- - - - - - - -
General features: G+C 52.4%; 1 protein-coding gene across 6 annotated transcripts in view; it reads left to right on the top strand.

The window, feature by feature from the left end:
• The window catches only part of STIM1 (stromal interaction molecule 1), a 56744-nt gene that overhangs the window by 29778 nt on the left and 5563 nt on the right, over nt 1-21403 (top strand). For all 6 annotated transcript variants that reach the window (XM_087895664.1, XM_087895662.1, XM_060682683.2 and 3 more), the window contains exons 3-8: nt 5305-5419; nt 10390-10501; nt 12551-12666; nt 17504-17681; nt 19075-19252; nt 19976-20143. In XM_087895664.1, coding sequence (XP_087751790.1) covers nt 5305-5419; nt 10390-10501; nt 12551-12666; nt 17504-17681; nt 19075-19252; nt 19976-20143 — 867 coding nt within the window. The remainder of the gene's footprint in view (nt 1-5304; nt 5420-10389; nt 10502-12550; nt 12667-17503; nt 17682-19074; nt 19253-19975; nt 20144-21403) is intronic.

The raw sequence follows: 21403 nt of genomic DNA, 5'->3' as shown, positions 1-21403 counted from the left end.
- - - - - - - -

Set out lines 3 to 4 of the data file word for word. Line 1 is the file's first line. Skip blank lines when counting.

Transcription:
• The window catches only part of STIM1 (stromal interaction molecule 1), a 56744-nt gene that overhangs the window by 29778 nt on the left and 5563 nt on the right, over nt 1-21403 (top strand). For all 6 annotated transcript variants that reach the window (XM_087895664.1, XM_087895662.1, XM_060682683.2 and 3 more), the window contains exons 3-8: nt 5305-5419; nt 10390-10501; nt 12551-12666; nt 17504-17681; nt 19075-19252; nt 19976-20143. In XM_087895664.1, coding sequence (XP_087751790.1) covers nt 5305-5419; nt 10390-10501; nt 12551-12666; nt 17504-17681; nt 19075-19252; nt 19976-20143 — 867 coding nt within the window. The remainder of the gene's footprint in view (nt 1-5304; nt 5420-10389; nt 10502-12550; nt 12667-17503; nt 17682-19074; nt 19253-19975; nt 20144-21403) is intronic.

The raw sequence follows: 21403 nt of genomic DNA, 5'->3' as shown, positions 1-21403 counted from the left end.